By now, we all know that Denzel Washington can do anything. There’s a reason there’s a podcast Denzel Washington Is the Best Actor in the World Period. But even giving it his all, he can’t rescue the muddled, perplexing Roman J. Israel, Esq.
Washington plays the titular character: a shabbily dressed but brilliant lawyer. He’s prickly but cares deeply for his clients, most of whom couldn’t afford a pricier attorney. When the head of the tiny firm he works at suffers a heart attack, it throws his entire life into a downward spiral. He’s forced to reckon with the life of service that has kept him at the same apartment, on the same fixed income, with the same bulky iPod for years.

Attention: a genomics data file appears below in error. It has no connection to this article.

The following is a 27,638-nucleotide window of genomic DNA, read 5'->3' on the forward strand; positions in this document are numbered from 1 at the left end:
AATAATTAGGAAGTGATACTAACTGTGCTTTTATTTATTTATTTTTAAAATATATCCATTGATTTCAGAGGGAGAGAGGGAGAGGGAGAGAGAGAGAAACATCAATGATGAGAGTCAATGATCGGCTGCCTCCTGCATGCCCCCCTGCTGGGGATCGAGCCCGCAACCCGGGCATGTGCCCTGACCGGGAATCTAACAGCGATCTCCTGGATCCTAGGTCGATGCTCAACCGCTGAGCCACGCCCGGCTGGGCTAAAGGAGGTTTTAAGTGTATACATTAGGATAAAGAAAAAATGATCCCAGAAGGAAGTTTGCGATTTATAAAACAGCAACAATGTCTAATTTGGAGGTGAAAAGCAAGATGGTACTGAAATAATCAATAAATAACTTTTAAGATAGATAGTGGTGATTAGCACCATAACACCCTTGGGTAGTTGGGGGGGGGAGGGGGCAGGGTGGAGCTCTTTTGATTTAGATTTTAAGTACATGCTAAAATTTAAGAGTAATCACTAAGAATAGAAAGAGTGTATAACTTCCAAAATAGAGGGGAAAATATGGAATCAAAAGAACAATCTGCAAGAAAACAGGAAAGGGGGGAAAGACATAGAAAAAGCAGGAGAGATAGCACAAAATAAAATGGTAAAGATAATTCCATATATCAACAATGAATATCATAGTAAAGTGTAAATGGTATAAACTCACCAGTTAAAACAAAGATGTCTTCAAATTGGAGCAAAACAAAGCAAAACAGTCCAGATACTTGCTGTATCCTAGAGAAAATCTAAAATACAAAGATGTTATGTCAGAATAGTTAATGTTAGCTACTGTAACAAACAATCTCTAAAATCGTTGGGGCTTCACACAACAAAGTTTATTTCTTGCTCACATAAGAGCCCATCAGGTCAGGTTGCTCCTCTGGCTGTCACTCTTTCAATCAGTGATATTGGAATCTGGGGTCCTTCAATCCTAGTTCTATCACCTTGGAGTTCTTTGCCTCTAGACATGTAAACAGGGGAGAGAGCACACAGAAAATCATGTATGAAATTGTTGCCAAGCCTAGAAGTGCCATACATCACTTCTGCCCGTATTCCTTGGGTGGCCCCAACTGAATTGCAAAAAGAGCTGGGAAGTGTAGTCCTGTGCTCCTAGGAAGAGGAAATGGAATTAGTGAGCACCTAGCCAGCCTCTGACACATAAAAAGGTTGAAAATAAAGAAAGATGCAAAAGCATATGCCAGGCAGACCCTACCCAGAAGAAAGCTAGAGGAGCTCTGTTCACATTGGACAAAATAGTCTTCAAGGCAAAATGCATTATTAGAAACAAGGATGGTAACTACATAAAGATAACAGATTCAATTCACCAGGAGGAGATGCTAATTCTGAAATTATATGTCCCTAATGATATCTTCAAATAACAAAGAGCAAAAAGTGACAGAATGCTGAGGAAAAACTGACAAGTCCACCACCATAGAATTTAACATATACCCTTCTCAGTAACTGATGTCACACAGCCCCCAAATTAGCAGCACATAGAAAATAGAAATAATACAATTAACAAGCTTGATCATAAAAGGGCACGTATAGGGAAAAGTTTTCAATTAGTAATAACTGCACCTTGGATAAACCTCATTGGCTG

But the film never quite figures out where it wants to go. It tries to be a morality play, a character study, an indictment of the unjust legal system and occasionally a thriller, a romance and a drama about mental illness (I think). It’s frequently confused and therefore doesn’t work, even with a great performance at the center.
Part of the problem is the condensed timeframe. The audience is supposed to buy that Roman loses his job, accepts one at a shady firm, loses his moral compass, finds it, and inspires several others in the span of just three weeks. Even though Roman as a character is impressive, that’s just too much disbelief to suspend.
Dan Gilroy’s last movie was the unrepentantly nasty and cynical Nightcrawler, which earned him an Oscar nomination. It’s still one of the darkest mainstream movies of recent times. That movie, even if it wasn’t as advertised, knew exactly what it was, for better or worse. (I thought it was great.) Unfortunately, Roman J. Israel, Esq. never knows what it is.